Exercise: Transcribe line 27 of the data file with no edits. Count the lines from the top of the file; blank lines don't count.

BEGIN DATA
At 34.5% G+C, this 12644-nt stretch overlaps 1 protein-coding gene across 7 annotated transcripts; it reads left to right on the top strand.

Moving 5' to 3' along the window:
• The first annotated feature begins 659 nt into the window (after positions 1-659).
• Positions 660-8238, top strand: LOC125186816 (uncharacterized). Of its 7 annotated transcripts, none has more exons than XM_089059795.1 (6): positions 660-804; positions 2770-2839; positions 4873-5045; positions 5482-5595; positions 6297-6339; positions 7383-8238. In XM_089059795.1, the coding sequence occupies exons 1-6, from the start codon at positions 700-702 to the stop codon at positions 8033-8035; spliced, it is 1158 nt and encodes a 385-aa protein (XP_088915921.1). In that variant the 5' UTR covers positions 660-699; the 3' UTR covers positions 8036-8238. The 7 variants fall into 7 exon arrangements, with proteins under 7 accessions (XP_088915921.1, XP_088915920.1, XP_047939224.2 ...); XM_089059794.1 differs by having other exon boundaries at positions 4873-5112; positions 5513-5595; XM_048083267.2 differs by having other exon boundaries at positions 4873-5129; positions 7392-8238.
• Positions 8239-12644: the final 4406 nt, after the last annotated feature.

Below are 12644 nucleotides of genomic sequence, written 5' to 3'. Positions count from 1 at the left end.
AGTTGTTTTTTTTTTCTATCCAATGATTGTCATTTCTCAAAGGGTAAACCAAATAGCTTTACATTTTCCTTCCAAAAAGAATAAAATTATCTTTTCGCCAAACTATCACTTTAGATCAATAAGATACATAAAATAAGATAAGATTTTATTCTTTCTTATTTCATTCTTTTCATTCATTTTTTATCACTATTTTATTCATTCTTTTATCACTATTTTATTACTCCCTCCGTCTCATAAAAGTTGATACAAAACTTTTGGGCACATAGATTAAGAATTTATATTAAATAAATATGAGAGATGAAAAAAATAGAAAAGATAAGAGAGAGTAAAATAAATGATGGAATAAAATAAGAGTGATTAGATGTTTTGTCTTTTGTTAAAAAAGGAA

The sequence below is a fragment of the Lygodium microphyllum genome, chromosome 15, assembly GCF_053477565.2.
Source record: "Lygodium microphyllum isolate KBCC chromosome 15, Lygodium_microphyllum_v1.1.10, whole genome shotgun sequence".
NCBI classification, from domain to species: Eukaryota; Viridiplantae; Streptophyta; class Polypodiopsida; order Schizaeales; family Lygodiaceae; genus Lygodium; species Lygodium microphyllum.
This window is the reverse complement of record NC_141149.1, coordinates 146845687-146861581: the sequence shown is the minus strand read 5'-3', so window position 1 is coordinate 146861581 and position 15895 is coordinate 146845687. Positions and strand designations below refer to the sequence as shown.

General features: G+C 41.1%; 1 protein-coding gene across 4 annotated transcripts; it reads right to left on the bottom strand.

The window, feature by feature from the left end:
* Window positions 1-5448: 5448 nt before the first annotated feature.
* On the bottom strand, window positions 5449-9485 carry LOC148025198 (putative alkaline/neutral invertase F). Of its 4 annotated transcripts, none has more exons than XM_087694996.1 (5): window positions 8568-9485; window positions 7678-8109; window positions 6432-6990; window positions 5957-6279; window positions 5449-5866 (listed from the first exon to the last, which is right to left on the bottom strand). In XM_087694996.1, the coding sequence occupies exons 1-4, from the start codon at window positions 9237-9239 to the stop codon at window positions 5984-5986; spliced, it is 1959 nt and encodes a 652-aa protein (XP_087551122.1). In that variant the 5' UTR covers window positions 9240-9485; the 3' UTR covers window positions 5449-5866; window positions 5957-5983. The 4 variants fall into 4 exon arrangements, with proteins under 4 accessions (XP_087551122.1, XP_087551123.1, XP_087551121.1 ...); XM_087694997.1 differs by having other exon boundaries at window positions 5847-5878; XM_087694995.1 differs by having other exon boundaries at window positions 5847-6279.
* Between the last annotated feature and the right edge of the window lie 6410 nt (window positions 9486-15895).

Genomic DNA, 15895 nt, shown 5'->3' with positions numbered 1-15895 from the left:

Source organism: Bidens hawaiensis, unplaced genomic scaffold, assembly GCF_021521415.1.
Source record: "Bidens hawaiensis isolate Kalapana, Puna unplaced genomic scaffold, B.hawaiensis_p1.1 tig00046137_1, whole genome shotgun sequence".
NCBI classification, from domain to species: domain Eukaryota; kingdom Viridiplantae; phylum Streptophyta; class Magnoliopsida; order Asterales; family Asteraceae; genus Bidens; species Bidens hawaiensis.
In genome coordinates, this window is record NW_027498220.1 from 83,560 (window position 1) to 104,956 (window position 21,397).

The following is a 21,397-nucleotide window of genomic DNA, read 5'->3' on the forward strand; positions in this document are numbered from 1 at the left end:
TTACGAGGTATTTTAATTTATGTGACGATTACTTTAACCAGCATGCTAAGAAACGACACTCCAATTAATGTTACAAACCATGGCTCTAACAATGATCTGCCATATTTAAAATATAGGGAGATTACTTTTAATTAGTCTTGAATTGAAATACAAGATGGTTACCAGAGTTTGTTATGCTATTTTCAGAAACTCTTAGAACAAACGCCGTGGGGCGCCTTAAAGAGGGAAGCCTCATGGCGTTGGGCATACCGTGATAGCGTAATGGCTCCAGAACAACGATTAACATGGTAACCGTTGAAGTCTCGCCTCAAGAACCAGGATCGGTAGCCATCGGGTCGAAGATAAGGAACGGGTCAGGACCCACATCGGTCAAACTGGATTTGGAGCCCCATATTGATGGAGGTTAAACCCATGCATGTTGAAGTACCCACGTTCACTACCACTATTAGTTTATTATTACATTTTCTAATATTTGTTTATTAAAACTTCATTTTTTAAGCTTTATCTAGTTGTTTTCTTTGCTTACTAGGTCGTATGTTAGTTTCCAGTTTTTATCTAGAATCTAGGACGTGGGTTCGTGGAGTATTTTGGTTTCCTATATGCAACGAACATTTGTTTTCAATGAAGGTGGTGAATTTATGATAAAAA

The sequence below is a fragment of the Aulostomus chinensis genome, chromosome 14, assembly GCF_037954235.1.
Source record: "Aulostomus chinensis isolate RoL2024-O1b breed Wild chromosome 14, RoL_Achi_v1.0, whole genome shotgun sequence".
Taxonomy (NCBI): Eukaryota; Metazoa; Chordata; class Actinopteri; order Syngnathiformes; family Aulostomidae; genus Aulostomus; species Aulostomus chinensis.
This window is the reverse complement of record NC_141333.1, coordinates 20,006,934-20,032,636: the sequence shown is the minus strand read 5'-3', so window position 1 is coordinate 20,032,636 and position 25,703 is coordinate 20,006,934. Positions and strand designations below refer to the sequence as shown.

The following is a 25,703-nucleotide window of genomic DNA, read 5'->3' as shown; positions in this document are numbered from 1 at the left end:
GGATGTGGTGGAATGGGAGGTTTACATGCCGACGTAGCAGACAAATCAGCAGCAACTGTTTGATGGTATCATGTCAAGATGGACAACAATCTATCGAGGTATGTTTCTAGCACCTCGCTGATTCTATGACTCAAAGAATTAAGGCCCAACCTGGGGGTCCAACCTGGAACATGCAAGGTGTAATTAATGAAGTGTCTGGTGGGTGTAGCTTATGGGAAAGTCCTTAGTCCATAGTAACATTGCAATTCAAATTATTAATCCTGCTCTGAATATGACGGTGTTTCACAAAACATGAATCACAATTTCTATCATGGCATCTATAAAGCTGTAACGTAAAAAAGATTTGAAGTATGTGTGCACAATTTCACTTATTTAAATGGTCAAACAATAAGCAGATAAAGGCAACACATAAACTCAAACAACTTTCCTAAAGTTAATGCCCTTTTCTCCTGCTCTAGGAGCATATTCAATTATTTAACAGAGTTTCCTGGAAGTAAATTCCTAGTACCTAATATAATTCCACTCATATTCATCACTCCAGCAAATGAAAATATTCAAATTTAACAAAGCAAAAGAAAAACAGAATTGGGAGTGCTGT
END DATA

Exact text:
This window is the reverse complement of record NC_141333.1, coordinates 20,006,934-20,032,636: the sequence shown is the minus strand read 5'-3', so window position 1 is coordinate 20,032,636 and position 25,703 is coordinate 20,006,934. Positions and strand designations below refer to the sequence as shown.